The ubiquitous symptom checklist can be very useful in this regard. Where the exercise fails is in its all-or-nothing approach. We’ve all done it. We’ve gone to the DSM and looked up something like borderline personality disorder. We counted the symptoms that apply to us and breathed a sigh of relief that we only manifested two or three rather than the mandatory five.
Yay! I’m not borderline! you may have exulted. But what about those tell-tale three symptoms? Are we supposed to just ignore them?
Maybe we need to be asking what these symptoms are really telling us? Do they have anything in common with your bipolar symptoms or your anxiety symptoms or your substance abuse symptoms or your alcoholism symptoms? Do they point to a common condition such as stress? Do you react to stress by flipping out or melting down or self-medicating?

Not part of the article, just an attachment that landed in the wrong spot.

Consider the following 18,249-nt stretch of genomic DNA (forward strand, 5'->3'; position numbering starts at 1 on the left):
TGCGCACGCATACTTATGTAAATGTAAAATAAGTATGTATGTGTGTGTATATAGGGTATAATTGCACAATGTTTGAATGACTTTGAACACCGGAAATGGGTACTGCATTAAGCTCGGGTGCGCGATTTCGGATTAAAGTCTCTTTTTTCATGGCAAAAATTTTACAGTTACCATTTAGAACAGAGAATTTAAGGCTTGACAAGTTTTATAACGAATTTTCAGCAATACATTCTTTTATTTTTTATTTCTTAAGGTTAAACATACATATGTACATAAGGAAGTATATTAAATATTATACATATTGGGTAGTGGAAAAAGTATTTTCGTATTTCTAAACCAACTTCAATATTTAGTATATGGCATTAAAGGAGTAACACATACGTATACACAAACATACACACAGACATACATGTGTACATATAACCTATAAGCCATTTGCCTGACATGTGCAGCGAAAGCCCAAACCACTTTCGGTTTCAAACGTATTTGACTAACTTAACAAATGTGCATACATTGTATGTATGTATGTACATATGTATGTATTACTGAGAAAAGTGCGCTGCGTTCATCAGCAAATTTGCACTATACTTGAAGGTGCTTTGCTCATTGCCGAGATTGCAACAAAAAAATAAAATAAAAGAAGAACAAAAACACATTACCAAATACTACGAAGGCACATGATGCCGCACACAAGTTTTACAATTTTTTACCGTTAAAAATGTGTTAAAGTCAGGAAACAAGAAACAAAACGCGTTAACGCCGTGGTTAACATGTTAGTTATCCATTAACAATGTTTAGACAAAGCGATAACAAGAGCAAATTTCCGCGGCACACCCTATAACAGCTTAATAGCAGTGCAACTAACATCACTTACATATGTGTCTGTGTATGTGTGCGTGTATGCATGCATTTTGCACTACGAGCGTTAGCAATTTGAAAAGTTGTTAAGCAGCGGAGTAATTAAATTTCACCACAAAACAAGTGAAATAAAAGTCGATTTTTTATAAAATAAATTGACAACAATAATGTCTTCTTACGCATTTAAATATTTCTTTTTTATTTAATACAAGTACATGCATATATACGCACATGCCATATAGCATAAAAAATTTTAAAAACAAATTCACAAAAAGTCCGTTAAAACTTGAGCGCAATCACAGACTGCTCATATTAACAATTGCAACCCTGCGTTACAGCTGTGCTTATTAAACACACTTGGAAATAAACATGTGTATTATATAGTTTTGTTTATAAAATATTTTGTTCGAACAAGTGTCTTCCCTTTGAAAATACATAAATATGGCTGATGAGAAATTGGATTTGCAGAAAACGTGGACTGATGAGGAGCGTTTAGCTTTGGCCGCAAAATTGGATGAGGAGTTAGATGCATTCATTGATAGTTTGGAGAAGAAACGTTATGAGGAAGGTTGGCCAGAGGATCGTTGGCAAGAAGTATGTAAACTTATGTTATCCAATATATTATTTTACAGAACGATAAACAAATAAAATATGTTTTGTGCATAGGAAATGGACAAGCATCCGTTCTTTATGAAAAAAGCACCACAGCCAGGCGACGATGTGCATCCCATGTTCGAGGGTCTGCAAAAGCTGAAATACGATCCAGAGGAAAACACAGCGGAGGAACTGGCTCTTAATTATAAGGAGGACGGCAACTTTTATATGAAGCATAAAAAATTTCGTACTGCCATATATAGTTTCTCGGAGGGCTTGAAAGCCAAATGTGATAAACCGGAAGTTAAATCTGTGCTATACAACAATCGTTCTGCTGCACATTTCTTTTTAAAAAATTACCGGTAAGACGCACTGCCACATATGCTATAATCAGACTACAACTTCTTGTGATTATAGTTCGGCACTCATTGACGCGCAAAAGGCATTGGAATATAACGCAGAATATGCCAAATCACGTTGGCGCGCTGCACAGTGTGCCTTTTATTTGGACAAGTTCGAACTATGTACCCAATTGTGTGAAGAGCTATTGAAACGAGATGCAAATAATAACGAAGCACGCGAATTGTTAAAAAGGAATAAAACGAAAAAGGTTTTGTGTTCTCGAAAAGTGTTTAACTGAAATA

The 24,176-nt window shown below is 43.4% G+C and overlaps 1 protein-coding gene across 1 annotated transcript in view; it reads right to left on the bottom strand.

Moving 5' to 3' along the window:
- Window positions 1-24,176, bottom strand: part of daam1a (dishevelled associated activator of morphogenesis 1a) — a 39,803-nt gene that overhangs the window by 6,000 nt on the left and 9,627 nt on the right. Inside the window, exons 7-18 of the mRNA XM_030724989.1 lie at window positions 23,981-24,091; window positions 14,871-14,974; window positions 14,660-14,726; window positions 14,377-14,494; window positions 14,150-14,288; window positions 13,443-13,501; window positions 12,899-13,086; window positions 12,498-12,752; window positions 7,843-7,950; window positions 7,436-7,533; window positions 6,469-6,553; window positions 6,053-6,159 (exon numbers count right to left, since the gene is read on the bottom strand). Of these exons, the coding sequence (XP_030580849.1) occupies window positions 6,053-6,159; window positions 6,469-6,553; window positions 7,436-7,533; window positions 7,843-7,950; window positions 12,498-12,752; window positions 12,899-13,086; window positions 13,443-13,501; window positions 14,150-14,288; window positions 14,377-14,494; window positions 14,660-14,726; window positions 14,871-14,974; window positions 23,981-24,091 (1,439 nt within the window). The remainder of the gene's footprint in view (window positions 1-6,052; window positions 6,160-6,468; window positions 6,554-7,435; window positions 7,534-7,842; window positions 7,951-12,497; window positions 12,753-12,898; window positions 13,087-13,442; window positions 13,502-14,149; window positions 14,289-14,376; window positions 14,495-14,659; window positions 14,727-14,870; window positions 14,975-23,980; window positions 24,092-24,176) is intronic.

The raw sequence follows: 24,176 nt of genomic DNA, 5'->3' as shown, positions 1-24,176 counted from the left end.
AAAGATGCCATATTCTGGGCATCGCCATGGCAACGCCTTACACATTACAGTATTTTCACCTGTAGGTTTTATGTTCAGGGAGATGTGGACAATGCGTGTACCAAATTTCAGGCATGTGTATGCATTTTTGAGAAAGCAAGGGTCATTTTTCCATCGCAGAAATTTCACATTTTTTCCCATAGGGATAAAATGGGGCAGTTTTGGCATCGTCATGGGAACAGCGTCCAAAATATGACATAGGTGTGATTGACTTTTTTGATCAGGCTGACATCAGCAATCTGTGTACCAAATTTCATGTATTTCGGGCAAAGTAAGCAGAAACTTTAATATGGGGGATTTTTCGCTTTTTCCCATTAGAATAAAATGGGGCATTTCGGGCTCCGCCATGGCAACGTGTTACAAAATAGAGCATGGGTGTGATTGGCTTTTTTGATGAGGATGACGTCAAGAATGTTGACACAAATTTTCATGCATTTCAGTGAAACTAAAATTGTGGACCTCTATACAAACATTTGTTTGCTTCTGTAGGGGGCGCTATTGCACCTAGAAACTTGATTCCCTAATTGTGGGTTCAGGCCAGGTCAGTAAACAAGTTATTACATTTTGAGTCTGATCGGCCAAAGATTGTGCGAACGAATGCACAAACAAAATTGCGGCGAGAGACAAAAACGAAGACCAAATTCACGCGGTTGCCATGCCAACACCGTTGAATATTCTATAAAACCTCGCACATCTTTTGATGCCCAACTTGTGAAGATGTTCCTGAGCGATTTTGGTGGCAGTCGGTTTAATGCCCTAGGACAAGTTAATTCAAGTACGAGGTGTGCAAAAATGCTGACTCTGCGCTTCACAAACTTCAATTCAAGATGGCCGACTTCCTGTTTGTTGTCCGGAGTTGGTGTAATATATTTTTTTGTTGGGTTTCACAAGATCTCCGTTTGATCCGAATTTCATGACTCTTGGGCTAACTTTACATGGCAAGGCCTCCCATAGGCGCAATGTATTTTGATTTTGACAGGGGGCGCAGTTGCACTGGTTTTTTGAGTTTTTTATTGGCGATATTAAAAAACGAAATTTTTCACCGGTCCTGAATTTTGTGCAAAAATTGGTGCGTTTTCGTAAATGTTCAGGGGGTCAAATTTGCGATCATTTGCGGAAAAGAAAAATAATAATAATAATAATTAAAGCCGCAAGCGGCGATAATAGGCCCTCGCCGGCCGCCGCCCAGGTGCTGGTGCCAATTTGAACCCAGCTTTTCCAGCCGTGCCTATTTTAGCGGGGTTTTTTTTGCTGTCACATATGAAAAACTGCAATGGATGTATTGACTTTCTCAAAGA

Is your vulnerability to stressful situations the real problem, then? If so, how can you best deal with it? Are the people in your life causing you a lot of stress? If so, how can you change it?
Or to cite a different example, involving our current inquiry into ADD: Are the symptoms telling us we have a problem with impulse control? Are the symptoms telling us our minds are too fatigued or revved up to concentrate? Maybe then, we don’t have an ADD or bipolar problem so much as an impulse control problem or a failure to focus problem. If so, how do we best manage the problem?
Throwing away the diagnostic labels, then, can be the key to recovery. But first, we have to play with the diagnostic labels. Be smart. Question everything ...